While planning the interior of Getchell Library, it was decided to place a piece of historical art at the entrance to the rare books collection. In the fifteenth century, it had taken Florence sculptor Lorenzo Ghiberti 25 years to make his bronze "Gates of Paradise," which were completed in 1452. Grace Wilson Vanderbilt donated a replica of the Gates to the university in 1948. The University of Nevada Sagebrush, the university's student newspaper, ran a story in February 1962 about the gates titled "Bronze Gates Guard Rare Books." The story reveals that the gates were first stored in a Quonset hut on campus because no suitable location could be found for them. This lovely addition to the Getchell building allowed one of the finest pieces of Italian art to "… serve as a reminder of early Renaissance relief sculpture in a building of modern architecture."
Getchell Library was warmly welcomed by the students and faculty, who had a unique hands-on experience in preparing for its opening. In January 1962, librarian Sam Wood organized a "book walk" for volunteers to trek through the snow and help transport stacks of books across campus from Clark Library to Getchell Library. The dedication ceremony for Getchell Library was held on June 2, 1962. Professor James D. Hart, Acting Director of the Bancroft Library at the University of California, was invited to speak at the ceremony. He observed, "This library building, the books that it houses, and the purposes to which it is dedicated represent the legacy of our academic heritage in this country. The building and the books are both physical and symbolic evidence of that cultural continuum depended on our institutions of higher learning and the libraries which are their focal points."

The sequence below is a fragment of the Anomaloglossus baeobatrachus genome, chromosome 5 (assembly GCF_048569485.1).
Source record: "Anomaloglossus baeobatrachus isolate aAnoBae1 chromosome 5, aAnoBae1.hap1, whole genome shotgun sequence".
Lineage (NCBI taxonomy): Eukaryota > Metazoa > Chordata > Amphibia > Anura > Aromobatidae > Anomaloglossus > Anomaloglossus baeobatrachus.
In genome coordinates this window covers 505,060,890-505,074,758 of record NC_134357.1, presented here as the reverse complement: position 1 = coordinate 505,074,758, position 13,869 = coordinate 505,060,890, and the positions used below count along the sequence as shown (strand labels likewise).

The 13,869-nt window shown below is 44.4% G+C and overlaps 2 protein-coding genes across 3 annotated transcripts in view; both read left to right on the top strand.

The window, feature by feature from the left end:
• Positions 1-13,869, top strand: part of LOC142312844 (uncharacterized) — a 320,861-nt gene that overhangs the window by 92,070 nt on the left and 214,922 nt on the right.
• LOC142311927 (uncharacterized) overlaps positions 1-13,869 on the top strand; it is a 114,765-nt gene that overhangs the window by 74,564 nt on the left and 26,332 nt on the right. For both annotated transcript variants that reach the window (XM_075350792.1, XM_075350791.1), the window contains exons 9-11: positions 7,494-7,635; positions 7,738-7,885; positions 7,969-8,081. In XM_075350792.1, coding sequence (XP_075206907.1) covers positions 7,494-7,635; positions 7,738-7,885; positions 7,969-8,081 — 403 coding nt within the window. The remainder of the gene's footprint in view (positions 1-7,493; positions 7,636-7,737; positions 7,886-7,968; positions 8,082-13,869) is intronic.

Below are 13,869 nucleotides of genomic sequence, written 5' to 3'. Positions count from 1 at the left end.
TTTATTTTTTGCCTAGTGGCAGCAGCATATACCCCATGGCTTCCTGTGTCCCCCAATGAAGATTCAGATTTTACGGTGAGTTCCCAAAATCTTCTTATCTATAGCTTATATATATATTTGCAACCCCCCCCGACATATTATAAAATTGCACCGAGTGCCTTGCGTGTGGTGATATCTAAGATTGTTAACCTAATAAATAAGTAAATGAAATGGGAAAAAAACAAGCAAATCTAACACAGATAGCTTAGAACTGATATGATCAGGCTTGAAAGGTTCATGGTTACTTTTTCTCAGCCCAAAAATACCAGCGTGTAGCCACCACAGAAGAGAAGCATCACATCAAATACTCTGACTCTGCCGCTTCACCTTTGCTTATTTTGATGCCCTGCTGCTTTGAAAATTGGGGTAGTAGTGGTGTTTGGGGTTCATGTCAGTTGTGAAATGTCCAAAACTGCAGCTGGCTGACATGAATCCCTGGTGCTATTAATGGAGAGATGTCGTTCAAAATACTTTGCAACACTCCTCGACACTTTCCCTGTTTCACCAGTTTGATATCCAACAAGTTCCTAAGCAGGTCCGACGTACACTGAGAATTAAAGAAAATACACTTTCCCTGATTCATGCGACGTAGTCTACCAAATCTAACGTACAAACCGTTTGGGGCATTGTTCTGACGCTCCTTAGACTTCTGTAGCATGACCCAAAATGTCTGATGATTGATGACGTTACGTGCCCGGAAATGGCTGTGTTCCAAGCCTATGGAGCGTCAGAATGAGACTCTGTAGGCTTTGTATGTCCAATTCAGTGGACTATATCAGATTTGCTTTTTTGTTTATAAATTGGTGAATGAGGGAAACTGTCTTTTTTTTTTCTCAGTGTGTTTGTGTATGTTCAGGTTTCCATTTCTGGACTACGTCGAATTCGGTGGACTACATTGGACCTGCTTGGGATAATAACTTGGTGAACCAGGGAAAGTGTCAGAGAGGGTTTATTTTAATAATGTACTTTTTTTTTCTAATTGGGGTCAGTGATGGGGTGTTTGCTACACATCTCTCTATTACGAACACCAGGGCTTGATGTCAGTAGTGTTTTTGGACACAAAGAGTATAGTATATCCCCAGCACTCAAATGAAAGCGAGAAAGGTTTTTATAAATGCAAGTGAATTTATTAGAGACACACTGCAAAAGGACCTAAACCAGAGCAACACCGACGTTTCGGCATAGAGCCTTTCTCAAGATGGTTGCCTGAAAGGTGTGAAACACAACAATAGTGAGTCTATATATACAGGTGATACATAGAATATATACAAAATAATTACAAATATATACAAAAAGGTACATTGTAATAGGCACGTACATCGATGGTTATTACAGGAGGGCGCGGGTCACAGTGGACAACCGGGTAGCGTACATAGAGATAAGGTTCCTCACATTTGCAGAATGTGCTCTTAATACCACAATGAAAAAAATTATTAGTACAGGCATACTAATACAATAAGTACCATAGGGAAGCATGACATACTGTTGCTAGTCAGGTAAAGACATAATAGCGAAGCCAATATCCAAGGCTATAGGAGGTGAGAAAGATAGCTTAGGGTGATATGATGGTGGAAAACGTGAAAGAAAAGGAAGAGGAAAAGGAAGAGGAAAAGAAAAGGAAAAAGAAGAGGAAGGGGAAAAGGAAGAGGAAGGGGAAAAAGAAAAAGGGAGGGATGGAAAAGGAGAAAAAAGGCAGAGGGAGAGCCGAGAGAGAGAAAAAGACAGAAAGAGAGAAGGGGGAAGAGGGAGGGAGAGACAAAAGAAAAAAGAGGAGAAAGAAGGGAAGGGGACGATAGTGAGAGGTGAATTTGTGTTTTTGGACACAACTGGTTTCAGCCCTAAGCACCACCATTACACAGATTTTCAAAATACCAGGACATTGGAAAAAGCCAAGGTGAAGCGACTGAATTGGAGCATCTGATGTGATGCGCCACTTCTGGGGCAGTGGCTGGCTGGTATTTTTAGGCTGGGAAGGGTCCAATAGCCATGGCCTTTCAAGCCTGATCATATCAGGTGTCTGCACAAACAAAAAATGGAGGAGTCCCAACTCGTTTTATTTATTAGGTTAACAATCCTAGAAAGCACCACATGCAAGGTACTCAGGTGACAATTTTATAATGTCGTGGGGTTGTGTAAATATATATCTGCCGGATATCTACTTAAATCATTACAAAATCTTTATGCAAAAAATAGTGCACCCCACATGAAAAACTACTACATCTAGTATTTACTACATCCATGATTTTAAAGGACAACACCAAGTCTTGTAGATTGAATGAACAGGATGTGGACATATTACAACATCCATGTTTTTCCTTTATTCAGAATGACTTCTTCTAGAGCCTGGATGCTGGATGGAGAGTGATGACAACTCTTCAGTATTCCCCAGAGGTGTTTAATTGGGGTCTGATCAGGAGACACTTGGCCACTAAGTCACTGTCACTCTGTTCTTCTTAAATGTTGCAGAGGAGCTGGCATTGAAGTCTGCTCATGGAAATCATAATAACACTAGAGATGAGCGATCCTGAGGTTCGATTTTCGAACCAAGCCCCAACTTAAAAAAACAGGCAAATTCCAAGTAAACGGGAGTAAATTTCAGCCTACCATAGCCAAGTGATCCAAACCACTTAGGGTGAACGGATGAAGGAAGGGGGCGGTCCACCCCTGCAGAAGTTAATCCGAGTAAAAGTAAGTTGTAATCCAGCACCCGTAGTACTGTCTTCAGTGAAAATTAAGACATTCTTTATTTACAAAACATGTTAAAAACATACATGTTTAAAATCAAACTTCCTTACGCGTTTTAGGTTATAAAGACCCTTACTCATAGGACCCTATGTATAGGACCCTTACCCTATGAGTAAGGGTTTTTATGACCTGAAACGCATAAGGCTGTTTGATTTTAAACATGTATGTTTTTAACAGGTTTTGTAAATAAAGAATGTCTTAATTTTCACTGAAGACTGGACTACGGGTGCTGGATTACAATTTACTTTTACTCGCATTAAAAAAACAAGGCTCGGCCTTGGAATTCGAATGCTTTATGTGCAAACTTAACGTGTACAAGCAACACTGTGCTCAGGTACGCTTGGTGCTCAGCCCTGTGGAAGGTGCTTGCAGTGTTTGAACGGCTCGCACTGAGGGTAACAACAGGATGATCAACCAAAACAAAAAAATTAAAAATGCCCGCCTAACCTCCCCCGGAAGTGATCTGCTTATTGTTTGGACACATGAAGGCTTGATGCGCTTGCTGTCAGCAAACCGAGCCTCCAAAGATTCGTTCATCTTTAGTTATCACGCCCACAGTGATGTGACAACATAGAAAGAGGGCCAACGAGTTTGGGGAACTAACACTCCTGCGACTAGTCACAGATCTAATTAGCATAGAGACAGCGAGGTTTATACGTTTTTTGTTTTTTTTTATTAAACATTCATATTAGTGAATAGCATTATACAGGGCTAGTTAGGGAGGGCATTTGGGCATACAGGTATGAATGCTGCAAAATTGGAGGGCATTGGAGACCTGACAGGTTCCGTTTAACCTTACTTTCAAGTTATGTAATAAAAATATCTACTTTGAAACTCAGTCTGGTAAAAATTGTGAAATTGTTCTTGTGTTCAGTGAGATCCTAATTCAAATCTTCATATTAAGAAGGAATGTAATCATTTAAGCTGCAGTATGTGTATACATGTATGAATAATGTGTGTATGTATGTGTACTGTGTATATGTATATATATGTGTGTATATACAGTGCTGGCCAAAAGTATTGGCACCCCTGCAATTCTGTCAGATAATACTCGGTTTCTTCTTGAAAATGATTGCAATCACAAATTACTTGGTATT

Only twelve years after it opened, Getchell Library required expansion. Thankfully, when first constructed, the anticipation of an eventual enlargement was accommodated by building the whole north wall out of tinted glass which could be easily removed to construct an addition. The $3 million addition was completed in 1977, increasing the area of the library to nearly 180,000 square feet, making it UNR’s largest building.